Hand Raised Again

MPA documentary effort breathes new life into Cardwell barn

During a flurry of activity the last two weeks of September, the Powell family ranch near Cardwell was bustling with workers and filmmakers, all with their gaze intent on rehabilitating or “re-raising” a 1910 barn. For the last six months, MPA staff have guided the Powells in their journey to resurrect their barn, and it will be the first episode in our new media effort, Hand-Raised Montana, a television series built around preservation of at-risk heritage properties and the stories of families and communities working to save and reuse buildings that hold the stories of their past.

MPA Restoration Director, Dustin Kalanick started working with the Powells and close family friends in February to help plan, design, find funding, and gather volunteers and materials to rehabilitate their historic barn. In late September, the first community crew removed non-historic partition walls in the barn, and lowered the main floor to install a new concrete slab. A week later, the Powells and many friends gathered for a day-long work party. A cadre of skilled and unskilled barn lovers repainted wooden trim, repaired tin siding, reconstructed original wood windows, and even cleaned antique harnesses to decorate the walls. When the sun started to set, we threw an old-time barn party and cider pressing inside the newly rehabbed barn.

Each generation of the Powell family has used the barn a little differently, and this stalwart barn has adapted beautifully over time. Luckily, back in 1910 when John Powell ordered his kit barn from Sears Roebuck & Co. , he chose unpainted tin siding, an innovative and nearly maintenance-free treatment that has protected the barn from wind, rain, and rot ever since. No one knows if he splurged on the siding and fanciful scrolled trim in the gabled ends, but its classic beauty and utility will forever reflect his pride in the future of his family farm.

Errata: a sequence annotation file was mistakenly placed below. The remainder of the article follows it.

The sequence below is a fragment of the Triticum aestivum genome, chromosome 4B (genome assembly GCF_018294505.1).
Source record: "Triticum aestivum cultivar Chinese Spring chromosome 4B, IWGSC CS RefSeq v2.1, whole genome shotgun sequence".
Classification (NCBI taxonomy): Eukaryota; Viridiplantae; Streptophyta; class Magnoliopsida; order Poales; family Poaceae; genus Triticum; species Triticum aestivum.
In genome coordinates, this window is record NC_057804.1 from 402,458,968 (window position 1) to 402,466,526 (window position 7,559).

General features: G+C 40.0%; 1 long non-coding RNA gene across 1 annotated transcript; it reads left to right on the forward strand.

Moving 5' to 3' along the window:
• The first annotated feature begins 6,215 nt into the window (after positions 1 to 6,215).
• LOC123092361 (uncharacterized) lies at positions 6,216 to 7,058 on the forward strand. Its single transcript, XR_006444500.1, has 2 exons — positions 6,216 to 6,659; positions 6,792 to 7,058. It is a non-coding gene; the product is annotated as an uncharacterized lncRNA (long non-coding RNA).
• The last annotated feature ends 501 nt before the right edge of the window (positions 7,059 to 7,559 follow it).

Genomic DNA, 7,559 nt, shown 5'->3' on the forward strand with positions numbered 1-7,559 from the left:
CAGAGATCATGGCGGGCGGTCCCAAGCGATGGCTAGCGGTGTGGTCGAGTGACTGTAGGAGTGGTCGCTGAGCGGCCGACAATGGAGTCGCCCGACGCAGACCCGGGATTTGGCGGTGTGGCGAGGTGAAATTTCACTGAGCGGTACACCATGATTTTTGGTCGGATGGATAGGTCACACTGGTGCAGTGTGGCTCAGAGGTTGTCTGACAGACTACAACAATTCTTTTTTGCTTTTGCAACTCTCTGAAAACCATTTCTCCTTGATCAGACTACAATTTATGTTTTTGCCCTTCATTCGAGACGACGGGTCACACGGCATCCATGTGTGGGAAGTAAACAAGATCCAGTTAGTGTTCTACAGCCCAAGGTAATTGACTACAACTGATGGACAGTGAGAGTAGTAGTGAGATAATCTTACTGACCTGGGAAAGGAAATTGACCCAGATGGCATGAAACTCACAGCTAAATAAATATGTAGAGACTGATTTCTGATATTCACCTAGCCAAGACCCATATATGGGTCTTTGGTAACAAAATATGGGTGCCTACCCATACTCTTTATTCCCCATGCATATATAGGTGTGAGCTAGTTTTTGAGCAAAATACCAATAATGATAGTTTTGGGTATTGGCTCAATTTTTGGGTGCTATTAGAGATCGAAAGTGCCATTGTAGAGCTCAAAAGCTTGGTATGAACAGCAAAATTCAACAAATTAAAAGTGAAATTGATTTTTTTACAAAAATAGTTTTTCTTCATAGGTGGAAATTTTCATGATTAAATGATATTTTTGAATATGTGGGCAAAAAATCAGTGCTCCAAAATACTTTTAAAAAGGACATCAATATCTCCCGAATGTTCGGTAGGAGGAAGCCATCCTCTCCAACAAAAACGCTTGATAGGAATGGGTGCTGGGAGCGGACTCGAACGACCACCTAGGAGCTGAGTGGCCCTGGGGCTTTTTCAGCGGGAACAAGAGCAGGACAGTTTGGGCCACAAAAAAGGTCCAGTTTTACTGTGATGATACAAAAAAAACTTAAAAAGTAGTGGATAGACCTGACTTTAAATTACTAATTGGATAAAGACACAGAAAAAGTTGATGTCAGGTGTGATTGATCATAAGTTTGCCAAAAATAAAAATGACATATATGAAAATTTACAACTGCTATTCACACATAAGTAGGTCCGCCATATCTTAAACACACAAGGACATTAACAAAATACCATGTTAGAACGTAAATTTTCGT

Today, Bill and Rhoda Powell are fifth generation ranchers on the property, and as they make plans to hand the ranch down, their sons Tate, Thad, and Josh are looking to the big barn as a key element in how the ranch may diversify and support the next generation of the family. They will continue to raise cattle for now, and have dreams to expand their small heritage apple orchard, grow organic grains, and possibly have community events in the barn.

As MPA goes forward with community-based preservation projects like the Powell Barn, Hand-Raised Montana will feature endangered rural buildings such as a barns, homestead cabins, schoolhouses, prairie churches, grain elevators, and more. The main story line will always twine together two layered narratives – a focus on the building, its history, and the challenges to keep it standing, and the story of families and communities working together to rescue the building and how that can be achieved for the good of all. Stay tuned!